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I Am Not Your Negro

James Baldwin’s book Remember This House was to be a revolutionary, personal account of the lives and assassinations of three of his close friends: Medgar Evers, Malcolm X, and Martin Luther King, Jr. At the time of Baldwin’s death in 1987, he left behind only thirty completed pages of this manuscript. Filmmaker Raoul Peck envisions the book James Baldwin never finished.

Director: Raoul Peck
Year: 2016
Time: 95 min

 I Am Not Your Negro
(2016) on IMDb

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Ways to Influence

Share this film. Give others the chance to learn and be moved by this amazing film. 

Read James Baldwin’s written works, from his monumental essays like “The Fire Next Time” to his novels Go Tell It on the Mountain and beyond.

Spread the word on Twitter and Facebook. #BeTheChange you want to see in the world. #IAmNotYourNegro is now available on VOD and Blu-ray/DVD!

Know your Civil Rights Movement history. There are countless fiction films, documentaries and books on the subject that are deserving of your attention.

Join a local social justice organization to help build strong, diverse, sustainable communities that will hold a future free of racism.

Related Articles and Resources

Raoul Peck on James Baldwin

“Thom Powers interviewed Peck during TIFF Doc Conference…This episode presents an edited version of their conversation. Peck discusses how he gained access to Baldwin’s manuscript Remember This House that looks at three civil rights leaders – Martin Luther King Jr, Malcolm X, and Medgar Evers. The film connects their legacy to our times.”

Listen to it on Pure Nonfiction.

James Baldwin’s Queerness Was Inseparable from His Blackness

“Though I Am Not Your Negro doesn’t address Baldwin’s homosexuality, it was integral to his political philosophy in ways that can give us hope today.”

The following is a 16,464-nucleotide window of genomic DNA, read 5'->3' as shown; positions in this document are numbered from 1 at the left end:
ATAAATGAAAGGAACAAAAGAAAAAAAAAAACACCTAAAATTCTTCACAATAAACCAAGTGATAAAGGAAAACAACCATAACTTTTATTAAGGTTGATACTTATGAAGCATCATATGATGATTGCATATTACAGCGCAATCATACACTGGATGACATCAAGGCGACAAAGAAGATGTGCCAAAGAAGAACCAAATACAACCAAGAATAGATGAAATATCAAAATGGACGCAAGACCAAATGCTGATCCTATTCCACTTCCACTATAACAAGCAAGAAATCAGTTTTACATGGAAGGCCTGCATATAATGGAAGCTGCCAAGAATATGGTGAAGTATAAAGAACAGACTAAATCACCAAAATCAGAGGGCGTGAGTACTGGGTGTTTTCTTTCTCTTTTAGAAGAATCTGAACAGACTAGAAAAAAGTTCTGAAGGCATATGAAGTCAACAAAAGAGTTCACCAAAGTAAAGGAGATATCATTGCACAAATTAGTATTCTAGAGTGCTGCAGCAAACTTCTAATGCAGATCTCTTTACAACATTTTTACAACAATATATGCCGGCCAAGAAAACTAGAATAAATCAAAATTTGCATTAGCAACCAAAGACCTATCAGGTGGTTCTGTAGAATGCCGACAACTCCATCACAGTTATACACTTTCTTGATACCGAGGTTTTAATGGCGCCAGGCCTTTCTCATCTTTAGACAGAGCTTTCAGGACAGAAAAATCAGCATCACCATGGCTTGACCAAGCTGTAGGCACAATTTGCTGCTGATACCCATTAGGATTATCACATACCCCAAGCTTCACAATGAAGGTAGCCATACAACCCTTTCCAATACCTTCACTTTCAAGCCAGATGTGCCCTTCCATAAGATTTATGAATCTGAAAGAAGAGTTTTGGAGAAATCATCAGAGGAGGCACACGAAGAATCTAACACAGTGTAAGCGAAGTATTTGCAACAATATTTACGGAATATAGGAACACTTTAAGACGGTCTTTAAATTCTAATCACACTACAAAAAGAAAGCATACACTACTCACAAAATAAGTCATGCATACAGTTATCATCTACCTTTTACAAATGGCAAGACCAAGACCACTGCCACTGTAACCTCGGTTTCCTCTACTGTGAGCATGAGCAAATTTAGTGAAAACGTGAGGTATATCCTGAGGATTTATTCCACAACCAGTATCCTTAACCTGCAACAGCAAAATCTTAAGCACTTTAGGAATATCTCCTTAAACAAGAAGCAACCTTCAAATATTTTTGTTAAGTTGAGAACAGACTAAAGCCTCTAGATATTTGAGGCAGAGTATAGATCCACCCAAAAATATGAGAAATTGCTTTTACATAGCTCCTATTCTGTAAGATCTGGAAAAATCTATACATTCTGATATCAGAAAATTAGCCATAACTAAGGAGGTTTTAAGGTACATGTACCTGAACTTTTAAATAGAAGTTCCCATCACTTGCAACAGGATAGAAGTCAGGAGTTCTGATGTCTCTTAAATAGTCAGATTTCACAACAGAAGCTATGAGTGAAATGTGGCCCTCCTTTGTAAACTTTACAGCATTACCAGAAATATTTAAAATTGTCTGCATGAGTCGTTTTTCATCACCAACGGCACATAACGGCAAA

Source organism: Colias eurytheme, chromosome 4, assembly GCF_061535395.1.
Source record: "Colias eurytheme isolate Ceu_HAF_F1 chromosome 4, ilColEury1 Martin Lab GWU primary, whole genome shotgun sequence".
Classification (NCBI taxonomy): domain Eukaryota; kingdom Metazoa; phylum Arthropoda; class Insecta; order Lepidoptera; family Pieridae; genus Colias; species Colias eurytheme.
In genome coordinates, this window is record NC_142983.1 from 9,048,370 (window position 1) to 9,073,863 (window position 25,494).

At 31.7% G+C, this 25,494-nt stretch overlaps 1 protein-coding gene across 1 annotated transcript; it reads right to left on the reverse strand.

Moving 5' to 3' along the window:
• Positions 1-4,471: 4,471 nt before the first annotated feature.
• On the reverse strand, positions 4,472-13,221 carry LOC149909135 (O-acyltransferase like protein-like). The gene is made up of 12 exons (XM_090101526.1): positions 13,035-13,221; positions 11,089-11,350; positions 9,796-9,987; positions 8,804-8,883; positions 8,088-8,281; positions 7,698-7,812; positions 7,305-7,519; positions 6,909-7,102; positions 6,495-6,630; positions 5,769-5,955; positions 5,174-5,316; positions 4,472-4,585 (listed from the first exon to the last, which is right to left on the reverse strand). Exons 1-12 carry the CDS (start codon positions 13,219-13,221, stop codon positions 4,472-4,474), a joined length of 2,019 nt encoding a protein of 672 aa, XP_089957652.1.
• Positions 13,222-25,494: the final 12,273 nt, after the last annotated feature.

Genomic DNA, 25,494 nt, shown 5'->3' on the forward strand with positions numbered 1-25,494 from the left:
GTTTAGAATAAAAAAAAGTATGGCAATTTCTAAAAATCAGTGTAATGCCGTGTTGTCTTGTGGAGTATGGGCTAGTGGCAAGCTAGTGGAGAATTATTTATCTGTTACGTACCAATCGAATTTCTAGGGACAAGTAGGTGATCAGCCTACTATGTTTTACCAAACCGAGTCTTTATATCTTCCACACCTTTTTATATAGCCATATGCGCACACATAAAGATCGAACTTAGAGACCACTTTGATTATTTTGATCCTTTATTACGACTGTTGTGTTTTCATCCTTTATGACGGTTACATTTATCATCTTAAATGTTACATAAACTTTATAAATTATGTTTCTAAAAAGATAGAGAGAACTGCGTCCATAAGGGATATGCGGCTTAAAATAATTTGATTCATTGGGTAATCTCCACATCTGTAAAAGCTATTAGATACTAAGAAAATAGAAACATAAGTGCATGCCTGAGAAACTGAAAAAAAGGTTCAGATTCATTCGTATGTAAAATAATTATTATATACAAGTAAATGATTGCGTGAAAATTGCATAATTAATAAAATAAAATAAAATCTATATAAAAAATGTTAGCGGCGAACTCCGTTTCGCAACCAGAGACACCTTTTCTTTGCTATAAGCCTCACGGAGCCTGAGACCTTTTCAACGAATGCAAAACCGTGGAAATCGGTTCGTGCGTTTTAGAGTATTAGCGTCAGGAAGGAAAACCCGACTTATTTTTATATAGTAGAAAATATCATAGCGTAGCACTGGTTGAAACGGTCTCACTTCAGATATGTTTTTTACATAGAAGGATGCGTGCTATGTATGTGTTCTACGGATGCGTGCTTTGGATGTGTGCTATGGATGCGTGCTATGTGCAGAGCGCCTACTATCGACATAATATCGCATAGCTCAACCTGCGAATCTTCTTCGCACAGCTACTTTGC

Continue reading on Vice.

Do Yourself a Favor: Go See Raoul Peck’s I Am Not Your Negro

“One takeaway from Raoul Peck’s incredible new Oscar-nominated documentary, I Am Not Your Negro, about the late, great author James Baldwin, is that there’s basically no point in ever trying to say anything more eloquently, incisively, or powerfully than Baldwin already said it.”

Continue reading on Vogue.

Bertrand Tavernier: Mapping Raoul Peck

“Imagine if cartographers drew maps and regularly forgot provinces, regions, or even countries. Well, in the cinema world this happens very often – in articles, overviews of festivals, or yearly roundups, for example. The filmmaker Raoul Peck isn’t ‘mapped’ as often as he ought to be.”

Continue reading on Sabzian.

The Most Powerful Piece of Film Criticism Ever Written

“James Baldwin’s The Devil Finds Work, a book-length essay on race and America and cinema, movingly demonstrates that analysis of art can be art itself.”

Continue reading on the Atlantic.

Love, Jimmy: Hilton Als and Jacqueline Goldsby in Conversation

“Last month, Als discussed Baldwin’s legacy at the Windham-Campbell Prize festival, where he was honored for his work in nonfiction. His interlocutor was Jacqueline Goldsby, a professor of English and African American Studies at Yale. What follows is a sliver of that conversation, published with permission by the Windham-Campbell Literature Prizes.” —Caitlin Youngquist

Continue reading on The Paris Review.


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